“I thought it was bad in Saigon. This is even worse,” says three-time Pulitzer nominee Ronald Yates, who witnessed the U.S. withdrawal from Vietnam as a reporter for the Chicago Tribune.
Yates has also reported firsthand from Afghanistan under the Soviet occupation, and for three and a half years, he did military intelligence work with the U.S. Army Security Agency.
Correction: In an earlier version of this episode, an incorrect number is referenced as the amount of U.S. military equipment left behind in Afghanistan. The correct number is an estimated $28 billion. $85 billion is the estimated total cost of the United States training and equipping the Afghan army.
Mr. Jan Jekielek: This is American Thought Leaders, and I’m Jan Jekielek. Ron Yates, such a pleasure to have you on American Thought Leaders.
Mr. Ron Yates: Well, thank you, Jan. I’m glad to be here.
Mr. Jekielek: There’s an incredible amount of reporting that’s being done, and a whole lot of punditry being done about Afghanistan at the moment. There’s all this talk, of course, of how this was kind of a botched exit.
There’s these comparisons to Saigon in 1975. And actually, let me talk a little bit about the reporting. I’m seeing all sorts of media that I’m just not used to, doing very good reporting lately—doing what seems to be really good reporting.
And that’s very interesting, and we’re gonna cover that, given your hat, as you know, having been the Dean of Journalism at University of Illinois. Before we go there, you were actually in Saigon with the Chicago Tribune in 1975. Let’s talk about this—these comparisons that are being made between what happened in Saigon in ’75 and today in Kabul.
Mr. Yates: In Saigon, just like in Kabul now, we had 24 hours, the last day between April 29th and April 30th. During the evacuation, it was quite chaotic. Evacuation points were difficult to find. We didn’t know how we were gonna get out. There were a lot of, you know, fear and loathing people.
The embassy was surrounded by thousands of Vietnamese trying to get into the embassy, trying to climb over the embassy wall, sort of what you’re seeing now, outside the air base where all these people, terrified Afghans, especially those who might’ve worked for the Americans, are trying to get into the air base, and they’re being beaten back by the Taliban, in many cases.
So in that respect, there are a lot of similarities. The difference, I think, frankly, is that during the fall of Saigon, the U.S. Marines were there, not a large number, not like you have now—6,000 or so in Kabul. Probably three to 400 Marines were on the ground to help with the evacuation.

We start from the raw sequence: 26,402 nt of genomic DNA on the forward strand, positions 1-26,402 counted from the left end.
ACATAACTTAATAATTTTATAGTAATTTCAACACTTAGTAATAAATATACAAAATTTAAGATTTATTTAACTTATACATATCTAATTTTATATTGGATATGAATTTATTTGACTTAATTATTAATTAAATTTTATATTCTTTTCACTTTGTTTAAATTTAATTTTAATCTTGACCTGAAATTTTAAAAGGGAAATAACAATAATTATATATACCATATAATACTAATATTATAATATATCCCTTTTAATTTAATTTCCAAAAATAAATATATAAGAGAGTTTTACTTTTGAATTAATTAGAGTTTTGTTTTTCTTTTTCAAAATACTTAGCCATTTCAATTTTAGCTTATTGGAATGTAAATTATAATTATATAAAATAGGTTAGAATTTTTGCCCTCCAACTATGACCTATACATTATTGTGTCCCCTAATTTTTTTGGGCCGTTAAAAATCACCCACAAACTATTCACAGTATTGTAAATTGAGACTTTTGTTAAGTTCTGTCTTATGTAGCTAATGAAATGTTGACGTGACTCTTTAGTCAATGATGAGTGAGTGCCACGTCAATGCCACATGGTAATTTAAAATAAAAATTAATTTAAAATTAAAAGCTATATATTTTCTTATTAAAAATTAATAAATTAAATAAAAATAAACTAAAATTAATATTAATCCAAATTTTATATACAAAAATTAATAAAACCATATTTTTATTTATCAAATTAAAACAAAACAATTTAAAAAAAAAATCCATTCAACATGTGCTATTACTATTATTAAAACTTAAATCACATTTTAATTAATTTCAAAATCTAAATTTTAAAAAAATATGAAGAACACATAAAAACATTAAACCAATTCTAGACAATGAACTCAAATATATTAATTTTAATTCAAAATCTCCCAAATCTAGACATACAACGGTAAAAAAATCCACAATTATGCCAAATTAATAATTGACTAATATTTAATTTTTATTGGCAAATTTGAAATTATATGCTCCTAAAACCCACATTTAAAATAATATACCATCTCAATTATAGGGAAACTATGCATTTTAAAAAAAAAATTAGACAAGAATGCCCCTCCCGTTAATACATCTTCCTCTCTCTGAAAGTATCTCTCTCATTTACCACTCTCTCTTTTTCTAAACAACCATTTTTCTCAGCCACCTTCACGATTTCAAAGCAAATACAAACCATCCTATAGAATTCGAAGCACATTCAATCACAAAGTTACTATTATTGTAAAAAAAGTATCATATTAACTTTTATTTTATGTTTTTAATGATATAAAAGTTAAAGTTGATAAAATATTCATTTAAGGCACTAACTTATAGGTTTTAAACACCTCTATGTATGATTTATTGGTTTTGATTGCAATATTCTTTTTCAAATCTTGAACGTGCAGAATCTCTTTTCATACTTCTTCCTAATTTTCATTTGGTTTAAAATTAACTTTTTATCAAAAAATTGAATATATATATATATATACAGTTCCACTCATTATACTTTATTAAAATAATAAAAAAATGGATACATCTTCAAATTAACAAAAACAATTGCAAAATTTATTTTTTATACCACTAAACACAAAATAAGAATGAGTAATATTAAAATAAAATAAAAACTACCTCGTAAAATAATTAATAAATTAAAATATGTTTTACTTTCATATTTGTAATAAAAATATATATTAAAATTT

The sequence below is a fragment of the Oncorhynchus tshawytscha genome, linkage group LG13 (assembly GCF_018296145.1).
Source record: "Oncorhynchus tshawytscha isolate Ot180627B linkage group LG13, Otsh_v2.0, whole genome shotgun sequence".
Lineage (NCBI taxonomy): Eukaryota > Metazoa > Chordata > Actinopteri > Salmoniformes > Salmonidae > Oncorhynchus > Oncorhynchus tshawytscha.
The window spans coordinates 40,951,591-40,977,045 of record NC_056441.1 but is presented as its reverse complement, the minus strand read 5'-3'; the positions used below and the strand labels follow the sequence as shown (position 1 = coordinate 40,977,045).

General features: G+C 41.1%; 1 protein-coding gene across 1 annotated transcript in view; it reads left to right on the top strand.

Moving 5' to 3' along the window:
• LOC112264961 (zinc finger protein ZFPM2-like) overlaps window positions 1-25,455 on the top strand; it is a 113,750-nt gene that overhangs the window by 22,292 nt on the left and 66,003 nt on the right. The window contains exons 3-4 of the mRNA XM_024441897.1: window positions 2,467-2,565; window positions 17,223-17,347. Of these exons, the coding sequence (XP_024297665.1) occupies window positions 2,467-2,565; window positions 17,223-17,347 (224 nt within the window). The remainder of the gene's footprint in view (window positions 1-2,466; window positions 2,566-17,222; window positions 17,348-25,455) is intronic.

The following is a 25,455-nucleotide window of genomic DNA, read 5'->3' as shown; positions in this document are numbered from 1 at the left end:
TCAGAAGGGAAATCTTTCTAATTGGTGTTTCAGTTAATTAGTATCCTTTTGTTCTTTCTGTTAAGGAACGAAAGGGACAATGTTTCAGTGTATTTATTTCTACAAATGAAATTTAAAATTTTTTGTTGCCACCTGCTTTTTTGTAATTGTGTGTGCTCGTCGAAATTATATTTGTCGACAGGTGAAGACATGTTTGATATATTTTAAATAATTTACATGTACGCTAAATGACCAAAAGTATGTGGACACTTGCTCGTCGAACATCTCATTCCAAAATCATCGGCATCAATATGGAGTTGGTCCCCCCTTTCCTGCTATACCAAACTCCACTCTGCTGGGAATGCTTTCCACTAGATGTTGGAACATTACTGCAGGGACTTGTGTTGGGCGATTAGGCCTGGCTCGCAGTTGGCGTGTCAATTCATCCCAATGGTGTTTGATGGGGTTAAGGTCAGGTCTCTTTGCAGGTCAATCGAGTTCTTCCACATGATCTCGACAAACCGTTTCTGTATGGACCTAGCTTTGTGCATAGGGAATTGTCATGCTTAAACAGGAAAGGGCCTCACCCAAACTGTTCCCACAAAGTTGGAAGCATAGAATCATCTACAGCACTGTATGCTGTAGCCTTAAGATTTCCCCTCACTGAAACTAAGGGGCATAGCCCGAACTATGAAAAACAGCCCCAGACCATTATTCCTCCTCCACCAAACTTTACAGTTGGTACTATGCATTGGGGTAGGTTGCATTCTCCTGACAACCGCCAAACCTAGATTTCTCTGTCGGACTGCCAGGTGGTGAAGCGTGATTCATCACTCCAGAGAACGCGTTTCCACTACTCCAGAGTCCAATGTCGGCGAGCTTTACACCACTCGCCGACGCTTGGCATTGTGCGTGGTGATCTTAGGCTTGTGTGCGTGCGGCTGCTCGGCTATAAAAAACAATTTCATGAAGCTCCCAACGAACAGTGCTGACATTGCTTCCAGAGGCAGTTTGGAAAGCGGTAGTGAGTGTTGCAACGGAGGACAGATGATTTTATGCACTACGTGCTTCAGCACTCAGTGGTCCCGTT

And they were driving around the city in these big Marine, olive drab buses, looking for us. And sometimes they found us and sometimes they didn’t. But when they did, we were taken out to Tan Son Nhut where we were taken out on these CH-53 Sea Stallion helicopters.
But what’s interesting is, in Kabul now, those American troops are not allowed to go out into the streets of Kabul and find Americans and bring them back to the airfield. And I think that that’s really quite weird/ I think that they’re not allowed to do that, where the French and the British are doing it, bringing in this smaller number of people. Don’t know why that’s happening.
Mr. Jekielek: And one of the things that kind of jumps out to me is that these are very, very different fighting forces, right? The Vietnamese were an actual military of sorts, whereas the Taliban aren’t. Again I’m not an expert on these, but you were, I think in the late ’80s, reporting in Afghanistan with the Mujahideen versus the Soviet Union and so forth. So you have some sense of how that works.
Mr. Yates: Well, you know, the difference is this. The NVA, the North Vietnamese Army, which is what, they invaded South Vietnam after the, right around the beginning of March. Then around March 15th Ban Me Thuot, which was in the Central Highlands of Vietnam, that fell.
And so from that point on until the time of the evacuation, that was like 55 days before the fall of the entire country and Saigon. The military, the NVA was a very disciplined, very well ordered and very professional army with a very specific kind of command control. And the different units, they were very well coordinated.
The Taliban, on the other hand, are a loose network of warlords and their private armies that are kinda glued together. And you may have a couple of people at the top, but I don’t know how much power those people at the top have, because it seems to be [that] all the decisions are made by a committee of these warlords.
And if somebody doesn’t like it, one warlord doesn’t like what’s happening, he may pull back, pull out. We just don’t know. This is not the same kind of a military.
And so what’s really puzzling to me is how quickly then, Afghanistan fell, the government fell, given that they were not faced with a very professional army, like the South Vietnamese were, when the North Vietnamese army came down. It’s quite different. So it’s very puzzling to me how that could have happened so quickly.
Mr. Jekielek: Tell me a little bit more about the exit strategy from Saigon.
Mr. Yates: The big difference is this, Jan. Between the fall of Ban Me Thuot, which I mentioned before, and the end of the evacuation, the beginning of the evacuation, the U.S. Embassy and the Americans who were on the ground in Vietnam made a concerted effort to get out a lot of the Vietnamese who had worked for them.